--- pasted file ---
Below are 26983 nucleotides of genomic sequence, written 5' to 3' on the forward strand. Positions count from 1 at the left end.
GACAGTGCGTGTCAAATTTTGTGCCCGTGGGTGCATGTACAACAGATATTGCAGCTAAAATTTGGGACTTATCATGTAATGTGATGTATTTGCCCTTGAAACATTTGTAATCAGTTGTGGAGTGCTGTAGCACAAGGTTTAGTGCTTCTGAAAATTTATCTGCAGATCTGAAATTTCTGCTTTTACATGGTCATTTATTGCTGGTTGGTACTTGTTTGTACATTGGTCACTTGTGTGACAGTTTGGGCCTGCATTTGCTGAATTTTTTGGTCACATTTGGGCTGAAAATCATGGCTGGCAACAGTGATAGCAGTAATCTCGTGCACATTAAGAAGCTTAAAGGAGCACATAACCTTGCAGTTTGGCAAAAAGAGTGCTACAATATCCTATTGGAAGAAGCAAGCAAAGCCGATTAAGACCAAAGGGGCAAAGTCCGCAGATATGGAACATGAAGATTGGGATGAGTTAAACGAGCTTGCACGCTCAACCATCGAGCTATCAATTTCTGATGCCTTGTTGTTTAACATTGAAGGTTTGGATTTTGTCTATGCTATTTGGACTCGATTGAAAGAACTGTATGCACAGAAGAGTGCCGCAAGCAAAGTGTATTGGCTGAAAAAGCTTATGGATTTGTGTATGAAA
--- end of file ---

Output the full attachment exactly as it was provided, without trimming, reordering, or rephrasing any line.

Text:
Below are 26983 nucleotides of genomic sequence, written 5' to 3' on the forward strand. Positions count from 1 at the left end.
GACAGTGCGTGTCAAATTTTGTGCCCGTGGGTGCATGTACAACAGATATTGCAGCTAAAATTTGGGACTTATCATGTAATGTGATGTATTTGCCCTTGAAACATTTGTAATCAGTTGTGGAGTGCTGTAGCACAAGGTTTAGTGCTTCTGAAAATTTATCTGCAGATCTGAAATTTCTGCTTTTACATGGTCATTTATTGCTGGTTGGTACTTGTTTGTACATTGGTCACTTGTGTGACAGTTTGGGCCTGCATTTGCTGAATTTTTTGGTCACATTTGGGCTGAAAATCATGGCTGGCAACAGTGATAGCAGTAATCTCGTGCACATTAAGAAGCTTAAAGGAGCACATAACCTTGCAGTTTGGCAAAAAGAGTGCTACAATATCCTATTGGAAGAAGCAAGCAAAGCCGATTAAGACCAAAGGGGCAAAGTCCGCAGATATGGAACATGAAGATTGGGATGAGTTAAACGAGCTTGCACGCTCAACCATCGAGCTATCAATTTCTGATGCCTTGTTGTTTAACATTGAAGGTTTGGATTTTGTCTATGCTATTTGGACTCGATTGAAAGAACTGTATGCACAGAAGAGTGCCGCAAGCAAAGTGTATTGGCTGAAAAAGCTTATGGATTTGTGTATGAAA